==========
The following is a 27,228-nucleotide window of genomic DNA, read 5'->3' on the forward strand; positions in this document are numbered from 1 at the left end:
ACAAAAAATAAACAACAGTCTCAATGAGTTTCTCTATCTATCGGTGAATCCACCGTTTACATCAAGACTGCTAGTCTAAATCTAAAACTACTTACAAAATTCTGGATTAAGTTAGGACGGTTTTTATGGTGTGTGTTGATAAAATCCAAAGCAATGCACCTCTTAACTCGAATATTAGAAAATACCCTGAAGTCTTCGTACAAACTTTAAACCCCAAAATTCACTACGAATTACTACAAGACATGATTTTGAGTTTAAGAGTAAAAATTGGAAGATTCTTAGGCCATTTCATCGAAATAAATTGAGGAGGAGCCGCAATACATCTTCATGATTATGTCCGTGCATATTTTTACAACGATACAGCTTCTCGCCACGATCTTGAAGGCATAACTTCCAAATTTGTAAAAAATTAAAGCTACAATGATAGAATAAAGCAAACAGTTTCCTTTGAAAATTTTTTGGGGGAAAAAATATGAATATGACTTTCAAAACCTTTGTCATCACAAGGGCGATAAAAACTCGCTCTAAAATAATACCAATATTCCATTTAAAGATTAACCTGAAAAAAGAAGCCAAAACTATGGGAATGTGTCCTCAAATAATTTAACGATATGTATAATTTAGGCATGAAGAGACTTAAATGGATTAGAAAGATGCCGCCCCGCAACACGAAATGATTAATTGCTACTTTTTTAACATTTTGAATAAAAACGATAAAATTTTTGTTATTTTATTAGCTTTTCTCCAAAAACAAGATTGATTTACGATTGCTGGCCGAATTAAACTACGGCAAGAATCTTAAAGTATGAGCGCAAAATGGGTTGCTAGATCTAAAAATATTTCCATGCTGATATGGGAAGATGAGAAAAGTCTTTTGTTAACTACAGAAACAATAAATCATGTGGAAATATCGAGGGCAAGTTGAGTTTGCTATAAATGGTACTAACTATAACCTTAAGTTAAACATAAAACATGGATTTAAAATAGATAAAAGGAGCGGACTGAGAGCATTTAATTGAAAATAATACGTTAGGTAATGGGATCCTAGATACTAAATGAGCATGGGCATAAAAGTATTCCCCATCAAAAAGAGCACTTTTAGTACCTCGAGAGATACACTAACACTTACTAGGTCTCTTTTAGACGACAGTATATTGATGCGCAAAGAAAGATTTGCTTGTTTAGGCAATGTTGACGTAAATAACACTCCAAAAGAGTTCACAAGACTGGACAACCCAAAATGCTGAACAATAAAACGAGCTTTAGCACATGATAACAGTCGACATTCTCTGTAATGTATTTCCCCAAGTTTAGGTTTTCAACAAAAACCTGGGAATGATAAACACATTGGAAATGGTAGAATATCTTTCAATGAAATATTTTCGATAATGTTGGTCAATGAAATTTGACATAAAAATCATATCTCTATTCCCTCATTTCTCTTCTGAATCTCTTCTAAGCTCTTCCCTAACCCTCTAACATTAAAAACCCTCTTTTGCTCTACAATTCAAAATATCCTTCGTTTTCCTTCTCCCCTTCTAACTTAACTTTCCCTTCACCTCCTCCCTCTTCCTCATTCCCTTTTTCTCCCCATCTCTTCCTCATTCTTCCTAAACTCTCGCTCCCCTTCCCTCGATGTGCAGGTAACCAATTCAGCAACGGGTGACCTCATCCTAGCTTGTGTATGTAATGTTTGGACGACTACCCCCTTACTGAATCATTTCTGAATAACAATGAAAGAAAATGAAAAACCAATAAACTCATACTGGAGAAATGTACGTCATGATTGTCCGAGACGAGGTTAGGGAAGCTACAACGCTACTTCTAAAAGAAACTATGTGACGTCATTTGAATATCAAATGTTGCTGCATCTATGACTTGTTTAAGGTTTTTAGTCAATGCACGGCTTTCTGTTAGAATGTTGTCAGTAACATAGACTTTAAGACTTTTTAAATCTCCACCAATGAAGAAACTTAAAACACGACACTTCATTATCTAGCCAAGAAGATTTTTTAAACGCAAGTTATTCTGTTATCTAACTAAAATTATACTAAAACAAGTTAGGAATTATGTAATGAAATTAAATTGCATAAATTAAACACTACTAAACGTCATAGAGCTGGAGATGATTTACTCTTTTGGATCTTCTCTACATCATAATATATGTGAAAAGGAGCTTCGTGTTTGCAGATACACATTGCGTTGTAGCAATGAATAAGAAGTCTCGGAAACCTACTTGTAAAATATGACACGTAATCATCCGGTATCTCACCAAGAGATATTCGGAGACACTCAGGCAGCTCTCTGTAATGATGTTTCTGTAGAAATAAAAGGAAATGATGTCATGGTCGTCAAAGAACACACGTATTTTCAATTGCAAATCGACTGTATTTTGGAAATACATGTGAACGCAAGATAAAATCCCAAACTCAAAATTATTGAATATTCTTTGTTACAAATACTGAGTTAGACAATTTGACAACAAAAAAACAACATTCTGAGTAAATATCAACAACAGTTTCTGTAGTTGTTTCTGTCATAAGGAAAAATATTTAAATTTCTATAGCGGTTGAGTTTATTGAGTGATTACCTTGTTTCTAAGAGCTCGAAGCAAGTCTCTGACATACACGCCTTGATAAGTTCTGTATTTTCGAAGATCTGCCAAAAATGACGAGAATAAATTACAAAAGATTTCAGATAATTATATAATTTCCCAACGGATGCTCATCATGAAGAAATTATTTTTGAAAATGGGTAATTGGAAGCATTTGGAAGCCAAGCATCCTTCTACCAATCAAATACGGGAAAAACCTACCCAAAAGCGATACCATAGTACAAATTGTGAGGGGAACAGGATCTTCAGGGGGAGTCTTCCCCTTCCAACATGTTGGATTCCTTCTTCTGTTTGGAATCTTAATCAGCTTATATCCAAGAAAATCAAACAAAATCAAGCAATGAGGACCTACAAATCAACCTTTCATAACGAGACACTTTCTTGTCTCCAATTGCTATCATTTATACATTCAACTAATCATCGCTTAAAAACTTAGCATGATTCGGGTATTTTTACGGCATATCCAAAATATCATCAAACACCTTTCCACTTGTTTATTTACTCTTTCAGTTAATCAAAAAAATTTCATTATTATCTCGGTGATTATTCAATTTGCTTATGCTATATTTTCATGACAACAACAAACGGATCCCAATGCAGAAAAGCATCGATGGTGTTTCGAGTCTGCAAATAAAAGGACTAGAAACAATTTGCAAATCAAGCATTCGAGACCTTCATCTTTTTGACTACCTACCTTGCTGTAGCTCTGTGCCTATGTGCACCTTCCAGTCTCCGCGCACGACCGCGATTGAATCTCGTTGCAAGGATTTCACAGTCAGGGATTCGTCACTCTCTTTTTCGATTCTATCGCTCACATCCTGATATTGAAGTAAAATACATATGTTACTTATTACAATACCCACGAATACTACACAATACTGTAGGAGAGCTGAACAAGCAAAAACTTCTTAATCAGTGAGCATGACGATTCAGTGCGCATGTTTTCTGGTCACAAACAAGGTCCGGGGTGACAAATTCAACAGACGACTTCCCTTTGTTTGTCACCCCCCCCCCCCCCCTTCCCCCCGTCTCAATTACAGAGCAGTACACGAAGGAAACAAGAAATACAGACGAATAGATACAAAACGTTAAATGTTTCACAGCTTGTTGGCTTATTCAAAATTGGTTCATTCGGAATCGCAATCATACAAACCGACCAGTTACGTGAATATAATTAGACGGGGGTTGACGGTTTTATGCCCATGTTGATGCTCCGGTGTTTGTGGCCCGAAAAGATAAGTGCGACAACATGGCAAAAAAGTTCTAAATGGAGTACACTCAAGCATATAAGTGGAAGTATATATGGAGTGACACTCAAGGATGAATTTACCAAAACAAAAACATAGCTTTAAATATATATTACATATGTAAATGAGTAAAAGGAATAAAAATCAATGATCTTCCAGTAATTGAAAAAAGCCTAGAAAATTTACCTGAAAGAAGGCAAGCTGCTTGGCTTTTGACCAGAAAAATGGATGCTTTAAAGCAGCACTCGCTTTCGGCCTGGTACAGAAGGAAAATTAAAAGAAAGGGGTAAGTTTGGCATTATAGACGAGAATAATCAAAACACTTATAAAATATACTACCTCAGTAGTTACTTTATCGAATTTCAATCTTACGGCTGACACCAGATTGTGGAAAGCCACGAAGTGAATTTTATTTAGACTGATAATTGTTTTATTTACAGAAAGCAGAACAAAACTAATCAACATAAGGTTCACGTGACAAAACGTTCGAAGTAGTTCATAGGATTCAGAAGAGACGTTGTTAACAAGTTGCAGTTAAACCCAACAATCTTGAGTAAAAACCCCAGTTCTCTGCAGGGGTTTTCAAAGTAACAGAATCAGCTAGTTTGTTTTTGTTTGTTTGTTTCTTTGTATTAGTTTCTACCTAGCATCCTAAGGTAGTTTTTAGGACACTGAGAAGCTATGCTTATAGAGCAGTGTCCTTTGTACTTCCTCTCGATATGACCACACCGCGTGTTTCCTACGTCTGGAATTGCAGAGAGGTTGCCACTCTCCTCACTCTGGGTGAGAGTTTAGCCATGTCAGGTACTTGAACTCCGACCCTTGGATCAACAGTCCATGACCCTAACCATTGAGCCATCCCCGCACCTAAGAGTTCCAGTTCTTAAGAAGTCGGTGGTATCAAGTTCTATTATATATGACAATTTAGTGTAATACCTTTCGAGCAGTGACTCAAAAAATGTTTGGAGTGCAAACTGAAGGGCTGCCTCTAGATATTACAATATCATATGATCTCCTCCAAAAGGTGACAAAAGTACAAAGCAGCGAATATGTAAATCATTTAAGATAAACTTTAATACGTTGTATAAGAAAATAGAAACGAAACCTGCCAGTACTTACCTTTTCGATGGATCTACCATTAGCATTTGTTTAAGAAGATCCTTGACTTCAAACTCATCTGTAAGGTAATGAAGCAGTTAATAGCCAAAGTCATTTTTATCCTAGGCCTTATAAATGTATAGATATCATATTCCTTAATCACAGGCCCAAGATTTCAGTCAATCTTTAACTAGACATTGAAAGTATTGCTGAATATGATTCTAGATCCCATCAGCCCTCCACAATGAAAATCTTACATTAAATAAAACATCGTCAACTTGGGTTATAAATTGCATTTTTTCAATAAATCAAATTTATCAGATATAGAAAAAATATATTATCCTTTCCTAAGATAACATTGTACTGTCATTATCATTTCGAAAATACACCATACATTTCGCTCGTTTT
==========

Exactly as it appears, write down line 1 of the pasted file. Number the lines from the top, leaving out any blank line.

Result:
The following is a 27,228-nucleotide window of genomic DNA, read 5'->3' on the forward strand; positions in this document are numbered from 1 at the left end: